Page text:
HazardDangerous fire risk, reacts with moisture to form potassium hydroxide and hydrogen. The reac- tion evolves much heat, causing the potassium to melt and spatter. It also ignites the hydrogen. Burn- ing potassium is difficult to extinguish; dry pow- dered soda ash or graphite or a special mixture of dry chemicals is recommended. It can ignite spon- taneously in moist air. Moderate explosion risk by chemical reaction. Potassium metal will form the peroxide and the superoxide at room temperature even when stored under mineral oil; may explode violently when handled or cut. Oxide-coated potas- sium should be destroyed by burning. Store in inert atmospheres, such as argon or nitrogen, under liquids that are oxygen free, such as toluene or kerosene, or in glass capsules that have been filled under vacuum or inert atmosphere.
Health HazardInhalation or contact with vapors, substance or decomposition products may cause severe injury or death. May produce corrosive solutions on contact with water. Fire will produce irritating, corrosive and/or toxic gases. Runoff from fire control may cause pollution.
Health HazardPotassium reacts with the moisture on skin and other tissues to form highly corrosive potassium hydroxide. Contact of metallic potassium with the skin, eyes, or mucous membranes causes severe burns; thermal burns may also occur due to ignition of the metal and liberated hydrogen.
Fire HazardProduce flammable gases on contact with water. May ignite on contact with water or moist air. Some react vigorously or explosively on contact with water. May be ignited by heat, sparks or flames. May re-ignite after fire is extinguished. Some are transported in highly flammable liquids. Runoff may create fire or explosion hazard.
Fire HazardPotassium metal may ignite spontaneously on contact with air at room temperature. Potassium reacts explosively with water to form potassium hydroxide; the heat liberated generally ignites the hydrogen formed and can initiate the combustion of potassium metal itself. Potassium fires must be extinguished with a class D dry chemical extinguisher or by the use of sand, ground limestone, dry clay or graphite, or "Met-L-X?" type solids. Water or CO2, extinguishers must never be used on potassium fires.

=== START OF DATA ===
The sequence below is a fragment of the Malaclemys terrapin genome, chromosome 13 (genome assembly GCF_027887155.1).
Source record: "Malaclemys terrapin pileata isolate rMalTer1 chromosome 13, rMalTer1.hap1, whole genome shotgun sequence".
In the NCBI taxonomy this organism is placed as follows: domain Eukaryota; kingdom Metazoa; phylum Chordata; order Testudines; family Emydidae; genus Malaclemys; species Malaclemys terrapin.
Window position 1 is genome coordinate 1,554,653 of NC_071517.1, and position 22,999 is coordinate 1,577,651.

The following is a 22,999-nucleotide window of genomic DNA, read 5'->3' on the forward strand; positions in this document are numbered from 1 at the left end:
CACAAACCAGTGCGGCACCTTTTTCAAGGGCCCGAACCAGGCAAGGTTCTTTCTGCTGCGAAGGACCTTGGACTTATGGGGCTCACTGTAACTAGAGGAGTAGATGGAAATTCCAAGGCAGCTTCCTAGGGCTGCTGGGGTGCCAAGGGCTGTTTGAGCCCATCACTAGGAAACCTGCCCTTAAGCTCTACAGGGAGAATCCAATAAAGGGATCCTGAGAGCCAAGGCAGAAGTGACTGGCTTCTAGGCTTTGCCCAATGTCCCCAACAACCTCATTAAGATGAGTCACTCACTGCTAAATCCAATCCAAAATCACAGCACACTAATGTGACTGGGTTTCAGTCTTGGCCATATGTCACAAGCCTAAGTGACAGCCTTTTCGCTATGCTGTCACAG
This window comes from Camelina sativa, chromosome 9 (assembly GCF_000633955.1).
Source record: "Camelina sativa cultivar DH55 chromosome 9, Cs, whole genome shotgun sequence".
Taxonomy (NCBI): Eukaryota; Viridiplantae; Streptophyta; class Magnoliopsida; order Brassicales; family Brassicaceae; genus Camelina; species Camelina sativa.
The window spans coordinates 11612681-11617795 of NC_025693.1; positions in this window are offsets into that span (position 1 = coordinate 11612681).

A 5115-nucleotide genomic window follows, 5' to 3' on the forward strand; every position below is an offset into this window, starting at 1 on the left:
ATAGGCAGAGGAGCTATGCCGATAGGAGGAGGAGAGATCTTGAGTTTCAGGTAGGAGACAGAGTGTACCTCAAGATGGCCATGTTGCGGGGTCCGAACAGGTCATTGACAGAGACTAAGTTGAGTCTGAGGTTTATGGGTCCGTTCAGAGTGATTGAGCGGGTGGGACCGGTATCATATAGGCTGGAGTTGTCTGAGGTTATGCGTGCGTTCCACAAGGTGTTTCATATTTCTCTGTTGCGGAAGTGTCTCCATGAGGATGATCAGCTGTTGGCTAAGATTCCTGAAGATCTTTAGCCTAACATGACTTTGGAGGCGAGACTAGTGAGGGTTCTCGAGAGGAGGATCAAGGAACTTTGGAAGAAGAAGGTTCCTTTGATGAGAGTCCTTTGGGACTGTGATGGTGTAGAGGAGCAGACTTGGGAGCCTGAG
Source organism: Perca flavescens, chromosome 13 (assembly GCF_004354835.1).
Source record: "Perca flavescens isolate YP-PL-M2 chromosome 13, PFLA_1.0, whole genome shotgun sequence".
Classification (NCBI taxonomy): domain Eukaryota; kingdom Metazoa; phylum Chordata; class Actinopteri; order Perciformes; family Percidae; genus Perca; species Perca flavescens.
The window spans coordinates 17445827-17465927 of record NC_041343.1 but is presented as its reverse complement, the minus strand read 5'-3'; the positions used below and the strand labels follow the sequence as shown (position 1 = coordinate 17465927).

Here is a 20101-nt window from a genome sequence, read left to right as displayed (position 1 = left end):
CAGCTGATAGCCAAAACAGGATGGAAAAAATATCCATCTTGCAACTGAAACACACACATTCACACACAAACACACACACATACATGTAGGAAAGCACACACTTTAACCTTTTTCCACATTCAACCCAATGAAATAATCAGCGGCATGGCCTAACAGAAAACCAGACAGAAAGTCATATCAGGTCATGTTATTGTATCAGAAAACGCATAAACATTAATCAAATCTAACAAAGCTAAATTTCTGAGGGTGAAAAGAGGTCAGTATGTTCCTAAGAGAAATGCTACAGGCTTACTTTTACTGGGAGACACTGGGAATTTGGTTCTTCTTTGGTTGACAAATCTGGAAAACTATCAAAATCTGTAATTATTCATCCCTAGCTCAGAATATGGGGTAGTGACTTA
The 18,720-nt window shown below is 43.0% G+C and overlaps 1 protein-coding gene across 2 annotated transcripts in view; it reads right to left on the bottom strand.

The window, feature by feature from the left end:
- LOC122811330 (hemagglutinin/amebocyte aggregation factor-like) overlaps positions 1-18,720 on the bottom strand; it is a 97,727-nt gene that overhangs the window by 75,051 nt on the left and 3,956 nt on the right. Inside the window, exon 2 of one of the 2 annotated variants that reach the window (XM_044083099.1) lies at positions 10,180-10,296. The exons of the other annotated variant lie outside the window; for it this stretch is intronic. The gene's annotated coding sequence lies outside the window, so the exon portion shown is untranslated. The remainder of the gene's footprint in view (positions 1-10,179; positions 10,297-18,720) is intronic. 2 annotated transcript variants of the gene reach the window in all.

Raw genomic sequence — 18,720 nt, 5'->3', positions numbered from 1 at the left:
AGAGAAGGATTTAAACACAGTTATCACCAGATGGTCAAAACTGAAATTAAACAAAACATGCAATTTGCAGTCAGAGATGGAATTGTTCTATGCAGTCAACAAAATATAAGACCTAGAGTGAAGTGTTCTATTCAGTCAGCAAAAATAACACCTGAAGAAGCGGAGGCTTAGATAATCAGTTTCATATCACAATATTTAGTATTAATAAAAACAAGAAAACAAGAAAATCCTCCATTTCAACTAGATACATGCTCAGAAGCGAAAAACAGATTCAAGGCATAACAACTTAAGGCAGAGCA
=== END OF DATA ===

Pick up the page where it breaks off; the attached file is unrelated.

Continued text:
Safety ProfileThe toxicity of potassium compounds is almost always that of the anion, not of potassium. A dangerous fire hazard. Metallic potassium reacts with moisture to form potassium hydroxide and hydrogen. The reaction evolves much heat, causing the potassium to melt and spatter. The reaction also ignites the hydrogen, which burns, or if there is any confinement, may explode. It can ignite spontaneously in moist air. Store under mineral oil. Potassium metal wdl form the peroxide (K2O2) and the superoxide (KO3 or K2O4) at room temperature even when stored under mineral oil. These oxides can explode on contact with organic materials. Metal that has oxidized on storage under oil may explode violently when handled or cut. Oxide-coated potassium should be destroyed by burning. Danger: burning potassium is difficult to extinguish; dry powdered soda ash or graphte or special mixtures of dry chemical are recommended. A violent explosion hazard with the following materials under required conditions of temperature, pressure, and state of division: acetylene, air, moist air, alcohols (e.g., n-propanol through n-octanol, benzyl alcohol, cyclohexanol), AlBr3, ammonium nitrate + ammonium sulfate, ammonium chlorocuprate, NHdi, NH41, antimony halides, arsenic hahdes, AsH3 + NH3, Bi203, boric acid, BBr3, carbon disulfide (impact-sensitive), solid carbon dioxide, carbon monoxide, chlorinated hydrocarbons (e.g., chloroethane, dichloroethane, dchloromethane, trichloroethane, chloroform, pentachloro- ethane, carbon tetrachloride, tetrachloro- ethane), halocarbons (e.g., bromoform, dbromomethane, diiodomethane) , iodme (impact-sensitive), interhalogens (e.g., chlorine trifluoride, iodine bromide, iodine chloride, iodine pentafluoride, iodme trichloride), ClO, CrO3, Cu2OCl2, CuO, ethylene oxide, fluorine, graphite, graphte + air, graphite + K2O2, hydrogen iodide, H2O2, hydrogen chloride, hydrazine, Pb2OCl2, PbO2, PbSO4, maleic anhydride, metal halides (e.g., calcium bromide, iron(Ⅲ) bromide, iron(Ⅲ) chloride, iron(Ⅱ) chloride, iron(Ⅱ) bromide, iron(Ⅱ) iodide, cobalt(Ⅱ) chloride, chromium tetrachloride, silver fluoride, mercury(Ⅱ) bromide, mercury(Ⅱ) chloride, mercury(Ⅱ) fluoride, mercury(Ⅱ) iodide, copper0 chloride,copper(Ⅰ) iodde, copper(Ⅱ) bromide, copper(Ⅱ) chloride, ammonium tetrachlorocuprate, zinc chlorides, bromides, or ioddes, cadmium chlorides, bromides or iodides, aluminum fluorides, chlorides, or bromides, thalliump) bromide, tin chlorides, tin iodide, arsenic trichloride, arsenic triiodde, antimony tribromides, trichlorides or triiodides, bismuth tribromides, trichlorides, or triioddes, vanadiumo chloride, manganese(Ⅰ) chloride, nickel bromide, chloride, or iodide), metal oxides (e.g., lead peroxide, mercury(Ⅰ) oxide, MoO3, nitric acid, nitrogen-containing explosives (e.g., ammonium nitrate, picric acid, nitrobenzene), nonmetal halides (e.g., diselenium dichloride, seleninyl chloride, seleninyl bromide, sulfur dichloride, sulfur dibromide, phosphorus tribromide, phosphorus trichloride, phosgene, disulfur dichloride), nonmetal oxides (e.g., dichlorine oxide, dinitrogen tetraoxide, dinitrogen pentaoxide, NO2, P2O5), oxalyl dibromide, oxalyl dichloride, P2NF, peroxides, COCl2, PH3 + NH3, phosphorus, PCl5, PBr3, potassium chlorocuprate, potassium oxides (e.g., KO3, K2O2, KO2), selenium, SeOCl2, SiCl4, AglO3, NalO3, NH3 + NaNO2, Na2O2, SnI4 + S, SnO2, S, sulfuric acid, tellurium, thiophosphoryl fluoride, VOCl2, water. Other hazardous reactions may occur with carbon (e.g., soot, graphte, activated charcoal), dimethyl sulfoxide, ethylene oxide, chlorine, bromine vapor, hydrogen bromide, potassium iodide + magnesium bromide, chloride or iodide, maleic anhydride, mercury, copper(Ⅱ) oxide, mercury(Ⅱ) oxide, tin(Ⅳ) oxide, molybdenum(Ⅲ) oxide, bismuth trioxide, phosphorus trichloride, sulfur dioxide, chromium trioxide. toxic fumes of K2O. When heated to decomposition it emits